The intersection between shopping and popular culture
by Sarah Britten. How do you become more than a retailer, but a cultural icon?Thursday, 27 May 2021
by Sarah Britten. How do you know somebody is shopping at Dis-chem? Because they tweet about it. The other day, I typed “Dischem” into the search bar and came up with:
“I’m about to walk into Dischem. Jesus take the wheel.”
“Tripped in Dischem and accidentally spent 10 thousand rand.”
“About to go into Dischem. I may be some time.”
Dis-chem is amazing, and that’s not just because it’s probably the most mispelled proper noun in South Africa, after Steve Homeyr’s surname. The health and beauty retailer has moved into that rare category, one that we shopper strategists can only dream of. It isn’t just a retailer, or a brand, it’s a cultural phenomenon. Social media conversation is all around how hard it is to go in and just buy one thing. In technical terms, Dis-chem is astoundingly good at increasing basket size as well as share of wallet, and that’s exactly what shoppers love about it. Spending more than you planned to, is part of the appeal.
Dis-chem doesn’t even need to try to generate positive social media conversation – it just happens. Black Twitter has been fantasising about being taken on a #dischemdate for ages, so it makes perfect sense that Dis-chem now offers the chance to win a #DisChemDate in some of their promotions (kudos to their social media team, who are always responsive.)
No other retail brand has this kind of social media cachet right now. When the alcohol ban was first lifted, Tops could lay claim to a similar level of collective cultural significance, but that seems to have abated now that nobody is stockpiling Belgravia gin and dry lemon sixpacks in case Uncle Cyril takes them away again (for now). Woolies hasn’t been the same since the glory days of the outrage over halaal hot cross buns, while nobody at Clicks wants to remember the time the brand went viral over that hair ad.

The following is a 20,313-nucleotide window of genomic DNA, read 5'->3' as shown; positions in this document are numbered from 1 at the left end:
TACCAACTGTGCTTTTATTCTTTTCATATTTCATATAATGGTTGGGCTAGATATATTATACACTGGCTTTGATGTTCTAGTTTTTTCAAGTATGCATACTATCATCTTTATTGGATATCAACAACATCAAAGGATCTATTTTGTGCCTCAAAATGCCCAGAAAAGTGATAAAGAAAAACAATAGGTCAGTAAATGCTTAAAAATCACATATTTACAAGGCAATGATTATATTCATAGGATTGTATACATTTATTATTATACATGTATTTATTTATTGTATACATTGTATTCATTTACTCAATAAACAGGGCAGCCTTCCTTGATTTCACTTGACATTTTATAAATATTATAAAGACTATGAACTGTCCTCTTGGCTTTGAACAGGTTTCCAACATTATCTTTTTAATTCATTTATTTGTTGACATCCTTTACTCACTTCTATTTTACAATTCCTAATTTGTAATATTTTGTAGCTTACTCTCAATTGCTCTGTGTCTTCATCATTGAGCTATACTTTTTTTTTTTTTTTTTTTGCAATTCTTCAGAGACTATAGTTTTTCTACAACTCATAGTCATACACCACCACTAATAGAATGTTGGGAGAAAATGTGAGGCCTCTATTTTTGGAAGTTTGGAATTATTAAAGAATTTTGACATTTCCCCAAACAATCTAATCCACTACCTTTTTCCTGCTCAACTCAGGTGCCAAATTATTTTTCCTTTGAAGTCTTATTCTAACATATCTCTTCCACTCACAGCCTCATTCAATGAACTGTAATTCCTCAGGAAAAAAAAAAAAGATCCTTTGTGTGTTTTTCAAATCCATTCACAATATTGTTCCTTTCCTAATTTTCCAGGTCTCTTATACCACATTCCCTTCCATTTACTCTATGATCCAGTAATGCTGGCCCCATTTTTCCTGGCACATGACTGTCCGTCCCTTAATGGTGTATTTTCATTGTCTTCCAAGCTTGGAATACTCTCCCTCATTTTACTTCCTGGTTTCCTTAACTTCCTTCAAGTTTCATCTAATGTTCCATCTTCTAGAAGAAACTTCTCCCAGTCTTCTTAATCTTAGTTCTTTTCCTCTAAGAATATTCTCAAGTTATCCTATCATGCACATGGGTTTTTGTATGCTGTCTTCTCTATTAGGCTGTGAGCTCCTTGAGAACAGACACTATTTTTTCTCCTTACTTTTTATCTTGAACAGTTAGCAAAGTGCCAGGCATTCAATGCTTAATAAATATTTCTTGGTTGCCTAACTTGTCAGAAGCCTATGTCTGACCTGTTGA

So, why is Dis-chem such a hit on social media? They don’t always have the best specials. Not everyone has a good experience with them. And yet shoppers seem willing to forgive them again and again. I suspect that’s because they mostly get the important stuff right: they sell things that people didn’t even know they wanted. Ask people about their Dis-chem Achilles Heel and everyone waxes lyrical. For some, it’s the supplements aisle, random specials on refuse bags, or travel-sized everything.
"…and lead us not into temptation, but deliver us from DisChem.'"
— Rory Petzer (@RoryPetzer) May 25, 2021
For me, it’s the cheap lipsticks in weird colours I find in dump bins every now and then. When I’m not writing strategy or copy, I paint with lipstick (yes, really) so this is a major incentive for me to visit regularly. No two stores ever have the same mix, so I need to check them out at least once a month and grab the unusual colours while I can. Dis-chem stocks so many SKUs, it often feels overwhelming. But this is also why it’s so difficult to go in and walk out with only the thing you meant to buy. It’s absolutely superb at prompting impulse purchases.
Then there was that Frozen promotion at the beginning of the year, which saw desperate moms circulating pleas on Facebook for the elusive Honeymarin number 9. Did I buy a one litre bottle of Listerine just to get four extra cards? Of course I did. Did I divert thousands worth of spend from other retailers and pantry-load just so that I could get that damn Honeymarin? Hell yeah. Has my five year old ever played with her complete card collection in the special branded album? No. But the dopamine rush was real while it lasted.
After more than a year of Covid, and a significant shift to online shopping, the Dis-chem social media conversation is a reminder of how bricks and mortar stores still have a lot to offer shoppers. The power of discovery in that random dump bin, the lure of the unexpected in the snake aisle. You don’t need that pocket warmer with the cute dog design, but somehow, you just have to grab it just before that disembodied, oddly stern woman’s voice says, “Please go to cashier number 5”.
Sarah Britten is a Johannesburg-based strategist and writer with over 20 years’ experience across a variety of agencies and brands. She wrote her PhD thesis on the role of advertising in post-apartheid South African national identity. (And yes, she really does paint with lipstick.)
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